By now, only a few girls of the group are actual contracted members; most singers are temporary members that participate in daily training. Two girls were fired last July for participating in an AKB 48 audition.

Reviving the Cultural Revolution?

Since their first appearance last June, 56 Flowers has been attracting contrasting opinions on Chinese social media.

Supporters say the group sings songs that “encourages people, inspires national solidarity, and expresses much energy”, that “realizes the Chinese dream”, with songs full of “positive energy”.

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But some netizens worry that singing “red songs” may revive the Cultural Revolution. “Singing red songs in such a sensitive place as the Great Hall of the People, everyone will associate it to a revival of the Cultural Revolution, a second round of personal worship, a second round of dictatorship!”, one Weibo netizen says.

Some netizens also criticize the group for using young girls for political propaganda: “The remains of the Cultural Revolution are used to poison young girls. Those who utilize children and tarnish true art will not die in peace!” Another netizen remarks with annoyance: “Why destroy the children!?”

Politics through Popular Art

Around the world, pop music is often used to convey political and nationalistic messages – in that regard, China’s 56 Flowers is no exception.

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The Moranbong Band of North Korea (see image) is a state-orchestrated all-female music group. Initiated by Kim Jong-Il in 2012 and featuring modern-looking young artists, the objective of the group is to promote revolutionary creativity and advocate the battle for nation and country in a modern fashion. The band has just performed on the closing ceremony of the 7the National Congress of North Korea.

There is also a myriad of international examples of single songs, rather than pop groups, focused on political or nationalistic messages. In the West, UK Independence Party candidate Mandy Boylett released a song Britain’s Coming Home in February 2016 to propagate the Brexit campaign. The song sends the explicit message that the EU had “gone too far” and “it’s time to get out”.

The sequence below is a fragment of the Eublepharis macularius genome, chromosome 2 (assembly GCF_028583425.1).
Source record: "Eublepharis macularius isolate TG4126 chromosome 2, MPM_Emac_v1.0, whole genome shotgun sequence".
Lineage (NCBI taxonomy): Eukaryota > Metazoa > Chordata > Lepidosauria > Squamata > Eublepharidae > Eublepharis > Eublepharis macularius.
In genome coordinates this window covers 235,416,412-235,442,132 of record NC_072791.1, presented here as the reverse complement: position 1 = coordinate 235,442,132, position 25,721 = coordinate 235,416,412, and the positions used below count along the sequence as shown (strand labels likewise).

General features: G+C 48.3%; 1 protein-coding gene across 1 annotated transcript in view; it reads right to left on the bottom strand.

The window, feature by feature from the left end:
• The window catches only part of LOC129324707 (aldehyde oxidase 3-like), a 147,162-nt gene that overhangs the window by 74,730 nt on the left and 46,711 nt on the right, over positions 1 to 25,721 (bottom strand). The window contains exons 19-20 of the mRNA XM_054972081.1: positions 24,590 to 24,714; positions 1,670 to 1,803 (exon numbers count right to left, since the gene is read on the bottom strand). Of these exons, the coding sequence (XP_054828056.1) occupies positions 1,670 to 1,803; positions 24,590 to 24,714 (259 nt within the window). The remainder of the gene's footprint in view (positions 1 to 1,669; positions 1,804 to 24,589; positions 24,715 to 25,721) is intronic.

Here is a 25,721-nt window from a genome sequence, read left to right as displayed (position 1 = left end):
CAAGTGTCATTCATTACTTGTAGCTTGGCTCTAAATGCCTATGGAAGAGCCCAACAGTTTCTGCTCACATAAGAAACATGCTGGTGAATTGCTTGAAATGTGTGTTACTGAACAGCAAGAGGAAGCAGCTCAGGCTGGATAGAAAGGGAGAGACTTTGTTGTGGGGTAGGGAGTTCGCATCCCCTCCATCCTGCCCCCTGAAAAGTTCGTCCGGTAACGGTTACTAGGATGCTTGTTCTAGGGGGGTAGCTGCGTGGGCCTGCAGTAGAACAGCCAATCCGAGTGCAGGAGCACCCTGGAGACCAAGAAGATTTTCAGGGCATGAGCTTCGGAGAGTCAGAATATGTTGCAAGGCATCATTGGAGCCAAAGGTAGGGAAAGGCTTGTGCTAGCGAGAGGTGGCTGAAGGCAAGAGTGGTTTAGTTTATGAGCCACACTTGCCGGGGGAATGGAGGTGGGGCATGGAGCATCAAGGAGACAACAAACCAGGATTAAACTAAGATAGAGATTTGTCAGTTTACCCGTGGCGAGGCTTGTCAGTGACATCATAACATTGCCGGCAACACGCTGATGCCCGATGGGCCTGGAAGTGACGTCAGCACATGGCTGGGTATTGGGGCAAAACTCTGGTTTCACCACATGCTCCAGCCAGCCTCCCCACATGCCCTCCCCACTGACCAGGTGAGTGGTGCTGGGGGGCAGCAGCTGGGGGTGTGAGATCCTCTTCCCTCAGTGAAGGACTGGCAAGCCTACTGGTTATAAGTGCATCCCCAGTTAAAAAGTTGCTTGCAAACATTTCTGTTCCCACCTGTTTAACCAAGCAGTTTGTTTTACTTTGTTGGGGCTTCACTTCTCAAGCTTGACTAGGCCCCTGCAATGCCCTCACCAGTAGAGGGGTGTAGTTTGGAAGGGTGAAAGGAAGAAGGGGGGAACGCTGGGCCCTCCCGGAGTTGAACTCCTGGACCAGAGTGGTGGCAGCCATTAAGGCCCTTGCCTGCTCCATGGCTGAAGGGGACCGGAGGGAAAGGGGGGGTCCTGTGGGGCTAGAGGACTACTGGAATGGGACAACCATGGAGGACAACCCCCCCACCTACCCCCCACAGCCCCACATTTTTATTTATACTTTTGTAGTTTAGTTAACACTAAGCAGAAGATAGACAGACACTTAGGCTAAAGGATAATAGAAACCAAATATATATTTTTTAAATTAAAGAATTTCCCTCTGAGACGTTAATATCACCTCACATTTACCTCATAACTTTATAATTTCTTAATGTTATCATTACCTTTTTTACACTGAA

In the Netherlands, the National Inauguration Comittee (NCI) released a King’s Song (Koningslied) to celebrate the 2013 inauguration of King Willem Alexander. Asking the public to contribute phrases for the song, the final lyrics ended up with phrases such as “I will shelter you in the storm; I will keep you safe as long as I live”, and “I will fight like a lion, to make sure you have all you need.”

56 Flowers in Trouble?

It is not just the songs by UKIP and the Dutch NCI that received much public criticism for the aforementioned songs – the music by 56 Flowers has also drawn much controversy. Besides voices that warn against a revival of the Cultural Revolution, 56 Flowers is also criticized for utilizing “red songs” for commercial purposes, and for other things, such as delaying payment for members, or giving false information about the band’s background.

There are some signs that the controversies surrounding the pop group are affecting its online presence. The official 56 Flowers website 56hua.cn has recently become inaccessible, and its video album on China’s online video platform Tudo.com has been deleted. Other recent news coverage on the group by prominent Chinese news agencies, including reports about the group’s controversies, have been removed. This might relate to the fact that its official website previously stated that the group was supported by a committee on the promotion of socialist values, which later turned out to be non-existing.

Where 56 Flowers will go from here remains a question for now. But the media sensation and controversy the group has created shows how tricky it can be to combine political propaganda with popular culture – even when (or especially when?) its message conveys the official Party line.

– By Diandian Guo

©2016 Whatsonweibo. All rights reserved. Do not reproduce our content without permission – you can contact us at info@whatsonweibo.com.

Diandian Guo is a China-born Master student of transdisciplinary and global society, politics & culture at the University of Groningen with a special interest for new media in China. She has a BA in International Relations from Beijing Foreign Language University, and is specialized in China's cultural memory.

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China and Covid19

King of Workout Livestream: Liu Genghong Has Become an Online Hit During Shanghai Lockdown

Liu Genghong (Will Liu) is leading his best lockdown life.